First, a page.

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Send-Only Postfix Server on LInux


Send-Only Postfix Server

Postfix is an MTA (Mail Transfer Agent), an application used to send and receive email. In this tutorial, we will install and configure Postfix so that it can be used to send emails by local applications only.

Why would you want to do that?

If you’re already using a third-party email provider for sending and receiving emails, you, of course, do not need to run your own mail server. However, if you manage a cloud server on which you have installed applications that need to send email notifications, running a local, send-only SMTP server is a good alternative to using a 3rd party email service provider or running a full-blown SMTP server.

Install Postfix

In this step, you’ll learn how to install Postfix. The most efficient way to install Postfix and other programs needed for testing email is to install the mailutils package by typing:

sudo apt-get install mailutils

Installing mailtuils will also cause Postfix to be installed, as well as a few other programs needed for Postfix to function. After typing that command, you will be presented with output that reads something like:

The following NEW packages will be installed:
guile-2.0-libs libgsasl7 libkyotocabinet16 libltdl7 liblzo2-2 libmailutils4 libmysqlclient18 libntlm0 libunistring0 mailutils mailutils-common mysql-common postfix ssl-cert

0 upgraded, 14 newly installed, 0 to remove and 3 not upgraded.
Need to get 5,481 kB of archives.
After this operation, 26.9 MB of additional disk space will be used.
Do you want to continue? [Y/n]

Press ENTER to install them. Near the end of the installation process, you will be presented with a window that looks exactly like the one in the image below. The default option is Internet Site. That’s the recommended option for this tutorial, so press TAB, then ENTER.

Send-Only Postfix Server

After that, you’ll get another window just like the one in this next image. The System mail name should be the same as the name you assigned to your system. If it shows a subdomain like, change it to When you’re done, Press TAB, then ENTER.

Configure Postfix

In this step, you’ll read how to configure Postfix to process requests to send emails only from the server on which it is running, that is, from localhost. For that to happen, Postfix needs to be configured to listen only on the loopback interface, the virtual network interface that the server uses to communicate internally. To make the change, open the main Postfix configuration file using the nano editor.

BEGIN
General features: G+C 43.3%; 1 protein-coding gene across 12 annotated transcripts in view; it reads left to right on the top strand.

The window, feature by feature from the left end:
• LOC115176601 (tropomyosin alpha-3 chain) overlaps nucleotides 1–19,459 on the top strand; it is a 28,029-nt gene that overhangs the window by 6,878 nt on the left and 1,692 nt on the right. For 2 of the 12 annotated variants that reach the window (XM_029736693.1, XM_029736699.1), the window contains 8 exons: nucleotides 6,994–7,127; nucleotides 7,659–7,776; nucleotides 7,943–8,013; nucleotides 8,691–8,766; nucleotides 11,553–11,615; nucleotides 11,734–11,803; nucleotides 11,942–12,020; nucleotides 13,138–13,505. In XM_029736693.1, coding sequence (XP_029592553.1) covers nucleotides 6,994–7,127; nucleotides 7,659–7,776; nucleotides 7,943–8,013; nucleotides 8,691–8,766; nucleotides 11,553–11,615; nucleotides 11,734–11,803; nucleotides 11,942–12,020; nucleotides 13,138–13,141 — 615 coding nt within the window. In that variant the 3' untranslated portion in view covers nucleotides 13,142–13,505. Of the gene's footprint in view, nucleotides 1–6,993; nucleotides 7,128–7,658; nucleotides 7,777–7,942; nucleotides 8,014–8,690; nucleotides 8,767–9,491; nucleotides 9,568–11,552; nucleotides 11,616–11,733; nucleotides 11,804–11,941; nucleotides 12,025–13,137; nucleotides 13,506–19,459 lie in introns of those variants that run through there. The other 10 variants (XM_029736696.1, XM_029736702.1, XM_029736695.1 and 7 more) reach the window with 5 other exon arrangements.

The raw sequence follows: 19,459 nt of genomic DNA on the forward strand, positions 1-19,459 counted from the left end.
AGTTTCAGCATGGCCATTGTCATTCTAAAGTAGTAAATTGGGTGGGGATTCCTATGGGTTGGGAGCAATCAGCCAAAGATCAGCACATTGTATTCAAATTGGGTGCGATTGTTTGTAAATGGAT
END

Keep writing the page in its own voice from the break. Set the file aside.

sudo nano /etc/postfix/

With the file open, scroll down until you see the entries shown in this code block.

mailbox_size_limit = 0
recipient_delimiter = +
inet_interfaces = all

Change the line that reads inet_interfaces = all to inet_interfaces = loopback-only. When you’re done, that same section of the file should now read:

mailbox_size_limit = 0
recipient_delimiter = +
inet_interfaces = loopback-only

In place of loopback-only you may also use localhost, so that the modified section may also read:

mailbox_size_limit = 0
recipient_delimiter = +
inet_interfaces = localhost

When you’re done editing the file, save and close it (press CTRL+X, followed by pressing Y, then ENTER). After that, restart Postfix by typing:

sudo service postfix restart

Test SMTP Server

In this step, you’ll read how to test whether Postfix can send emails to any external email account. You’ll be using the mail command, which is part of the mailutils package that was installed in Step 1.

To send a test email, type:

echo "This is the body of the email" | mail -s "This is the subject line"

In performing your own test(s), you may use the body and subject line text as-is, or change them to your liking. However, in place of, use a valid email address, where the domain part can be,,, or any other email service provider that you use.

Now check the email address where you sent the test message.

You should see the message in your inbox. If not, check your spam folder.

Note: With this configuration, the address in the From field for the test emails you send will be, where root is your Linux username and the domain part is the server’s hostname. If you change your username, the From address will also change.

Forward System Mail

The last thing we want to set up is forwarding, so that you’ll get emails sent to root on the system at your personal, external email address.

To configure Postfix so that system-generated emails will be sent to your email address, you need to edit the/etc/aliases file.

sudo nano /etc/aliases

The full content of the file on a default installation of Ubuntu 14.04 is shown in this code block:

# See man 5 aliases for format
postmaster:    root

With that setting, system generated emails are sent to the root user. What you want to do is edit it so that those emails are rerouted to your email address. To accomplish that, edit the file so that it reads:

# See man 5 aliases for format
postmaster:    root

Replace with your personal email address. When done, save and close the file. For the change to take effect, run the following command:

sudo newaliases

You may now test that it works by sending an email to the root account using:

echo "This is the body of the email" | mail -s "This is the subject line" root

You should receive the email at your email address. If not, check your spam folder.

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